Number 5 – “Barry”, the Saint Bernard
And the first heroic canine we will discuss today is “Barry” – a Saint Bernard bred by the monks of the Great St Bernard Hospice. Barry lived from 1800 to 1814 in the Alps of Switzerland, where he served as mountain rescue dog. During his career, he reportedly saved more than 40 lives. Barry was nearly killed when one of the men he saved mistook him for a bear, and stabbed him. To honour Barry’s heroism, the monks gave his body to the Natural History Museum of Bern for preservation. In the year 2000, the museum held a special exhibit to commemorate the life-saver’s 200th birthday. Barry’s legacy lives on until the present day: Since his death, the monks of the Great St Bernard Hospice have always maintained one dog named after “Barry, the saver of men”.
Number 4 – “Balto”, the Siberian Husky
In the Cleveland Museum of Natural History, we can find the preserved body of another outstanding dog: “Balto”, the black Siberian Husky was the hero of the 1925 serum run. Balto’s deeds have been honoured with a statue in New York City’s Central Park. Here is what happened: In 1925, the Alaskan city of Nome was hit with an outbreak of diphtheria. Due to extreme weather conditions, the desperately needed antidote could not been flown in from Anchorage. The only way to save the city’s population was via dog sleds. In the middle of a raging blizzard, the musher Gunnar Kaassen took the serum onto the potentially deadly journey from Anchorage to Nome. Balto was the lead dog of Kaassen’s Husky. In the gruelling weather conditions of this race against time, Kaassen’s could not see the terrain ahead of him. Balto, however, led the team to safety – and success. Without a doubt, Balto’s race to Nome saved the population of the city. Balto lived until 14 years and died in 1933 from old age. Every year, his heroism is honoured by the Iditarod Trail Sled Dog Race.
Number 3 – “Kali”, the Rottweiler
In the days following September 11, Search and Rescue dog “Kali” was one of the several Rottweilers sent into the ruins. As Search and Rescue Team Leader Robert Yarnall would say later in an interview: “The Rottweilers were the first Search and Rescue Dogs at 9/11 at Ground Zero (…). The Rottweilers watched our body language, and we could just give them hand signals to do what we needed them to do. We couldn’t have done it without them.” Kali was a young dog, fresh out of training, and her first assignment was to search for survivors in Ground Zero. Like the other (approximately 300!) Search and Rescue Dogs sent into the ruins, Kali had to work in treacherous terrain. She was exposed to the same toxicity that would soon prove extremely injurious to the health of countless first responders. A casualty of 9/11, Kali died at the age of only 6 years from renal failure.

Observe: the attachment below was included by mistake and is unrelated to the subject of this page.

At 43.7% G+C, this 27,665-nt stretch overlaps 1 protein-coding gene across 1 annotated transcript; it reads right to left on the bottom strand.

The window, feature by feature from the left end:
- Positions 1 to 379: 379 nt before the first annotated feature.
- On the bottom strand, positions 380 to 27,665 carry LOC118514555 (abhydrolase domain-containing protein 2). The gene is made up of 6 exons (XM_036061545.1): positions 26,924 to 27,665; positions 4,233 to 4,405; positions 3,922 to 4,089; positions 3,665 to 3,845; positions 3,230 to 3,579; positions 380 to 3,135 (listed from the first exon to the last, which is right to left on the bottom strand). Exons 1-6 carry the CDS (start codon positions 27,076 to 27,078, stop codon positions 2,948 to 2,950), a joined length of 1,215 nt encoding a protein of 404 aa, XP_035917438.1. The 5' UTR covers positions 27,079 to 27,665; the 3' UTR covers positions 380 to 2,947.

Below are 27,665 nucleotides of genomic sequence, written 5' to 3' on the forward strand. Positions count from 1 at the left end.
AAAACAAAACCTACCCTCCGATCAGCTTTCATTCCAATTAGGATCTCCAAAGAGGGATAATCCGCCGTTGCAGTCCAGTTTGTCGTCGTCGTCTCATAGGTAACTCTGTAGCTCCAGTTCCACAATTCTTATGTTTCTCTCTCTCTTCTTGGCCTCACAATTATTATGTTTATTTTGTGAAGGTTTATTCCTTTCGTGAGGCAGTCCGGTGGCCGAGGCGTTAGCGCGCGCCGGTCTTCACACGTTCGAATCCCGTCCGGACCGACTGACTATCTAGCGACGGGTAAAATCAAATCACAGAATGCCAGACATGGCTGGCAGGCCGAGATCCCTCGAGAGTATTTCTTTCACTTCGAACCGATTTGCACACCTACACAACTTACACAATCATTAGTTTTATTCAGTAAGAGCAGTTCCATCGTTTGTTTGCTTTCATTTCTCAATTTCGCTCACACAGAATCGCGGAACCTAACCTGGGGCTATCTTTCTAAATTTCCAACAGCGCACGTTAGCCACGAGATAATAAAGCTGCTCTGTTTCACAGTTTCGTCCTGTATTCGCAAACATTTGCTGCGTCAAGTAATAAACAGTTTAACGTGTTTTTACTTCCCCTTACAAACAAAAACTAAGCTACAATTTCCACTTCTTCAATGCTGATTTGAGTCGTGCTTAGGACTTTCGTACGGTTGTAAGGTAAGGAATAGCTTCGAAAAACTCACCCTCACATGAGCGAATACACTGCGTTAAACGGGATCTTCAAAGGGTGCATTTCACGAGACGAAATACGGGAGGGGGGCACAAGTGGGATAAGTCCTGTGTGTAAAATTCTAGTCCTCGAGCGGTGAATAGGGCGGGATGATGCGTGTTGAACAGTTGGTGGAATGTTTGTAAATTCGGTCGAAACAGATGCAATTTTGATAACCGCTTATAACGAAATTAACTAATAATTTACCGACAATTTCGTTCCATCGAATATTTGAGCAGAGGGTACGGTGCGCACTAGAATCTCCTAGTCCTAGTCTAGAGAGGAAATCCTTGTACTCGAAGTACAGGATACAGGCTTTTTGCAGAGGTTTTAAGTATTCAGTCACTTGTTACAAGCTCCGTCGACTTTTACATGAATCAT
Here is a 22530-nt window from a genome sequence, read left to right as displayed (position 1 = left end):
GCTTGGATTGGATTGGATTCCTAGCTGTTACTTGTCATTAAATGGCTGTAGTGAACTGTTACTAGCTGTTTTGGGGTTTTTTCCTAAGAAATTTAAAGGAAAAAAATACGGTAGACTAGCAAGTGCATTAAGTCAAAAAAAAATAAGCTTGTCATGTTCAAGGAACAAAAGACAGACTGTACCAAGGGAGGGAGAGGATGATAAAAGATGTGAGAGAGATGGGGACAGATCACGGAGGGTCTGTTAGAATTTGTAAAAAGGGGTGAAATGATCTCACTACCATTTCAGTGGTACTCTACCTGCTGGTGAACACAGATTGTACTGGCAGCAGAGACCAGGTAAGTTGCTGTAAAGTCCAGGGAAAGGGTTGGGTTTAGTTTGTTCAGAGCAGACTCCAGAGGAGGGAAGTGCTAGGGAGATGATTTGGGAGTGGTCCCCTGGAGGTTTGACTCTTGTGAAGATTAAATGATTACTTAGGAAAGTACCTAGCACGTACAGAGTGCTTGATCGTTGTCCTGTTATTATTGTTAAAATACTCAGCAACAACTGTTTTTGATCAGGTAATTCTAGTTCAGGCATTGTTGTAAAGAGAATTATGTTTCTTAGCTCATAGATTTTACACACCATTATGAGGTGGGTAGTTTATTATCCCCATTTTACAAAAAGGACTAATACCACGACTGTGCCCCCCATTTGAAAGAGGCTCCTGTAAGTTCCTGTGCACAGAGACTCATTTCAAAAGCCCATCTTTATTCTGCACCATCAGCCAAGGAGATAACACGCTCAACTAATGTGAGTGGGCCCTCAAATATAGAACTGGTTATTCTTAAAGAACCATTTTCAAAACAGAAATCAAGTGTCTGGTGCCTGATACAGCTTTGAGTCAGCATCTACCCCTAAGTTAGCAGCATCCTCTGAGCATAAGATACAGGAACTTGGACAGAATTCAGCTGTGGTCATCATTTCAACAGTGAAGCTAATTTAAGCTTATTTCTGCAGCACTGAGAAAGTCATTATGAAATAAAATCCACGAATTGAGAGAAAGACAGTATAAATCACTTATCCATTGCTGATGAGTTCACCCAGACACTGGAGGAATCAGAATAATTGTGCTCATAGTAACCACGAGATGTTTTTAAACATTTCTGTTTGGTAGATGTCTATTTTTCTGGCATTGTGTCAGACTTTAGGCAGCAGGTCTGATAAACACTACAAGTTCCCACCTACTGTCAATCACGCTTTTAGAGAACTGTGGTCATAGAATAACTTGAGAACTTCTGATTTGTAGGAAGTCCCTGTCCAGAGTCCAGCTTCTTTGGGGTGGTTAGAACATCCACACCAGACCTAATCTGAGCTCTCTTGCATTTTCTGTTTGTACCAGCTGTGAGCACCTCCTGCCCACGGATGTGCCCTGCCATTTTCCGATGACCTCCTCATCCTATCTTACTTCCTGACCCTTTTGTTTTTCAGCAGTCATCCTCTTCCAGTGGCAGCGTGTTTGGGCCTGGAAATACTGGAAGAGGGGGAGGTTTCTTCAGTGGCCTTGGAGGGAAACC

Number 2 – “Smoky”, the Yorkshire Terrier
One day, an American soldier found an abandoned little canine in a foxhole in New Guinea. Never would he have guessed that his tiny rescue dog was going to save more than 300 human lives in the near future! “Smoky”, the Yorkshire Terrier, played a key role in relaying communication during the Second World War. On the Philippines, American soldiers used their little rescue dog as courier during air raids. As the intelligence she delivered saved those 300 people, Smoky became one of the most famous hero dogs in history. And this extraordinary Yorkie not only excelled as courier – she was also a popular therapy dog, known to spread calm and comforting by her mere presence.
Number 1 – “Cairo”, the Belgian Malinois
In more recent times, countless police- and military service dogs have proven themselves: Saving human lives, these four-legged heroes frequently get injured, or even killed, in the line of duty. One shining example of such a canine is the Navy SEAL hero dog “Cairo”, the Belgian Malinois. In 2009, the SEALs pursued heavily-armed insurgents into the mountains. Cairo was sent after them, and was shot several times. Luckily, his SEAL comrades were able to save his life.
In 2011, the meanwhile retired Cairo and his handler received orders to go after Osama bin Laden. “He was every bit as important to the mission as anyone else”, says Will Chesney about his military service dog. The intrepid Malinois died in 2015, but his deeds have been immortalized by Will Chesney’s book “No ordinary Dog: My Partner from the SEAL Teams to the Bin Laden Raid”.